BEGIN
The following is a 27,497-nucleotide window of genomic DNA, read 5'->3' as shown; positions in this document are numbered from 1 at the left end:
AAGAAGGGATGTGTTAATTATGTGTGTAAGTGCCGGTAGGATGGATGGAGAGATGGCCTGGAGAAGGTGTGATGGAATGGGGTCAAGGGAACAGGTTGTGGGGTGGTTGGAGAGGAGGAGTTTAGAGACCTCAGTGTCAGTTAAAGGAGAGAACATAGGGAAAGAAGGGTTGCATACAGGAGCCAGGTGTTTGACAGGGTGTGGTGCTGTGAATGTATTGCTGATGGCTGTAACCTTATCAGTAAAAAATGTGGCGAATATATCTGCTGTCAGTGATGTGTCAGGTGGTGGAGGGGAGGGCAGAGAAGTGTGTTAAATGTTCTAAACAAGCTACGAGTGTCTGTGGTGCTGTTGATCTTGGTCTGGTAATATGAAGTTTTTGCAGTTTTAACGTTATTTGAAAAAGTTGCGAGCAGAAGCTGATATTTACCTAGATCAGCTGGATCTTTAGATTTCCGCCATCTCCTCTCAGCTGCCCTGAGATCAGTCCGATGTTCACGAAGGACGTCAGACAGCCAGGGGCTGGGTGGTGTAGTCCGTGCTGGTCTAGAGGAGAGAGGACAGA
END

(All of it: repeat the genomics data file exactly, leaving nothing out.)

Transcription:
The following is a 27,497-nucleotide window of genomic DNA, read 5'->3' as shown; positions in this document are numbered from 1 at the left end:
AAGAAGGGATGTGTTAATTATGTGTGTAAGTGCCGGTAGGATGGATGGAGAGATGGCCTGGAGAAGGTGTGATGGAATGGGGTCAAGGGAACAGGTTGTGGGGTGGTTGGAGAGGAGGAGTTTAGAGACCTCAGTGTCAGTTAAAGGAGAGAACATAGGGAAAGAAGGGTTGCATACAGGAGCCAGGTGTTTGACAGGGTGTGGTGCTGTGAATGTATTGCTGATGGCTGTAACCTTATCAGTAAAAAATGTGGCGAATATATCTGCTGTCAGTGATGTGTCAGGTGGTGGAGGGGAGGGCAGAGAAGTGTGTTAAATGTTCTAAACAAGCTACGAGTGTCTGTGGTGCTGTTGATCTTGGTCTGGTAATATGAAGTTTTTGCAGTTTTAACGTTATTTGAAAAAGTTGCGAGCAGAAGCTGATATTTACCTAGATCAGCTGGATCTTTAGATTTCCGCCATCTCCTCTCAGCTGCCCTGAGATCAGTCCGATGTTCACGAAGGACGTCAGACAGCCAGGGGCTGGGTGGTGTAGTCCGTGCTGGTCTAGAGGAGAGAGGACAGA